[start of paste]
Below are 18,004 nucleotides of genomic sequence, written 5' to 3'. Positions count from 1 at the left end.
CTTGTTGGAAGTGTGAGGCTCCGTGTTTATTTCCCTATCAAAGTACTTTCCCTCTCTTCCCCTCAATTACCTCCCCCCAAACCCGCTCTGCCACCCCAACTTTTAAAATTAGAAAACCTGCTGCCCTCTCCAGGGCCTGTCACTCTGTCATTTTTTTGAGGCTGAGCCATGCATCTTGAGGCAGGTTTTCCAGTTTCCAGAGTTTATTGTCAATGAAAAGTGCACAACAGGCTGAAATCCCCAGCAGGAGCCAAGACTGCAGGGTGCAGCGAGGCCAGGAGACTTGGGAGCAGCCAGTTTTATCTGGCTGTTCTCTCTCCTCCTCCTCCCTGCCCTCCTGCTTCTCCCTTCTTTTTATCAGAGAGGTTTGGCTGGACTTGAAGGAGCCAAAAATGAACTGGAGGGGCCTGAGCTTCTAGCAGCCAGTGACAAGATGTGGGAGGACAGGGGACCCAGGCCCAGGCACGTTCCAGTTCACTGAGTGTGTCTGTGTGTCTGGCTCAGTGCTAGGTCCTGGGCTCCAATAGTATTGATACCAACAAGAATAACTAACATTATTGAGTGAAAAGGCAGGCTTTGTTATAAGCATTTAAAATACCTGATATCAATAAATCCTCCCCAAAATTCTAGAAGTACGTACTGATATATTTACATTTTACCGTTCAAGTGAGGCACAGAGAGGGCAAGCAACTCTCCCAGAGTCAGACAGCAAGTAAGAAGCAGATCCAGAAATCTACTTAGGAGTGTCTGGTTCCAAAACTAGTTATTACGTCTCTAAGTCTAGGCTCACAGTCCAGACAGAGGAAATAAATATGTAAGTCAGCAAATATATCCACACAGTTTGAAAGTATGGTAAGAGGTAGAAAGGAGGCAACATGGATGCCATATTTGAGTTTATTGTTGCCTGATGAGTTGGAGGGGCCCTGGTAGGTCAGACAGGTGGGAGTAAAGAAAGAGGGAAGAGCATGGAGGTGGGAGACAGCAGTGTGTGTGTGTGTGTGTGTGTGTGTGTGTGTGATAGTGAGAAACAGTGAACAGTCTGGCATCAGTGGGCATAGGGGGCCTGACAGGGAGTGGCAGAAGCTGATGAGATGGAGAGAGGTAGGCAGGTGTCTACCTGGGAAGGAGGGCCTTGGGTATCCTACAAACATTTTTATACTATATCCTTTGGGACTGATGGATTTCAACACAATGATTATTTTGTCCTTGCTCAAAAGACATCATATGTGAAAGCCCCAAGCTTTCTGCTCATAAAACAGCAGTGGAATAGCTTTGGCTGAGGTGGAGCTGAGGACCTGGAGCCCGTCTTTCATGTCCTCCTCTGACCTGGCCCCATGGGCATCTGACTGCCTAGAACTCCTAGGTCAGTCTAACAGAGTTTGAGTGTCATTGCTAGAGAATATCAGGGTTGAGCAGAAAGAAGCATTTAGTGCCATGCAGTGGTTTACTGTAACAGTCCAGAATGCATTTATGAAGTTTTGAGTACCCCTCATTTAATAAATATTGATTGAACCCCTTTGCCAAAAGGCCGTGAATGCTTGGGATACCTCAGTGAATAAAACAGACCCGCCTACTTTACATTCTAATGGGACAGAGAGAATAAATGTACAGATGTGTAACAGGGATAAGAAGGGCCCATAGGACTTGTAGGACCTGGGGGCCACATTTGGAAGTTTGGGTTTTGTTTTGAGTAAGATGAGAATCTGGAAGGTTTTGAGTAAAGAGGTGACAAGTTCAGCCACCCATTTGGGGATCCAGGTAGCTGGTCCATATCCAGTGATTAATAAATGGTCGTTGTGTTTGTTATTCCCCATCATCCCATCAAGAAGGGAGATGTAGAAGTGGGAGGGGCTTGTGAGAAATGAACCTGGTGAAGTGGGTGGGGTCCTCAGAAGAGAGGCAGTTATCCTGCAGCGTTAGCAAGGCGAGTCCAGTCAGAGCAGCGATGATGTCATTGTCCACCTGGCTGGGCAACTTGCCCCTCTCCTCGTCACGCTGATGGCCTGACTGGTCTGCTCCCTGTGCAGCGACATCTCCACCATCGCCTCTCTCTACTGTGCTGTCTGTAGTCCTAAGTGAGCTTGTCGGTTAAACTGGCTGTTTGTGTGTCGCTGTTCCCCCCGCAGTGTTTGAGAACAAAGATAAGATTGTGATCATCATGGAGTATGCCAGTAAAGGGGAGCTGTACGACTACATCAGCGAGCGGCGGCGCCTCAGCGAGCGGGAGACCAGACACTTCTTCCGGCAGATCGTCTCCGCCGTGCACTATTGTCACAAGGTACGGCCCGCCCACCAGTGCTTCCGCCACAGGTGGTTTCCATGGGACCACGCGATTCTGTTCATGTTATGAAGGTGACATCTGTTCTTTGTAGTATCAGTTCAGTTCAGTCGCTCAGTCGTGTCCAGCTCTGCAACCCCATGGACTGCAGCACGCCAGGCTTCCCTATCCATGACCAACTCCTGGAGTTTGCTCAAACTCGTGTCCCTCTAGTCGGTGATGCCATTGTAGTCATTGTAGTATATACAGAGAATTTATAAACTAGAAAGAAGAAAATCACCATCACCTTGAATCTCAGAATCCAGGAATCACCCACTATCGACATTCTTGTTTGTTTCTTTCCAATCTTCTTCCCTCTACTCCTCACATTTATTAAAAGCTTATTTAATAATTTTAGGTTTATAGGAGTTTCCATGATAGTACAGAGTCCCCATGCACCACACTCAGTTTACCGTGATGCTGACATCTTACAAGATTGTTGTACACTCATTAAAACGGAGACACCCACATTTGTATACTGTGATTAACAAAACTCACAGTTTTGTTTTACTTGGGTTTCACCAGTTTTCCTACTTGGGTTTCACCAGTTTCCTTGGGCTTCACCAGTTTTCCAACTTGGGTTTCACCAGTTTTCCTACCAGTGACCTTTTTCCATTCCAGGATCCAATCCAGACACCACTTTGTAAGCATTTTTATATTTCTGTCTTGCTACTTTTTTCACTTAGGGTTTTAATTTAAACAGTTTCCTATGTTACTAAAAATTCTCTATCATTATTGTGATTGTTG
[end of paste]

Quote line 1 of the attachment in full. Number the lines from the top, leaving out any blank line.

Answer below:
Below are 18,004 nucleotides of genomic sequence, written 5' to 3'. Positions count from 1 at the left end.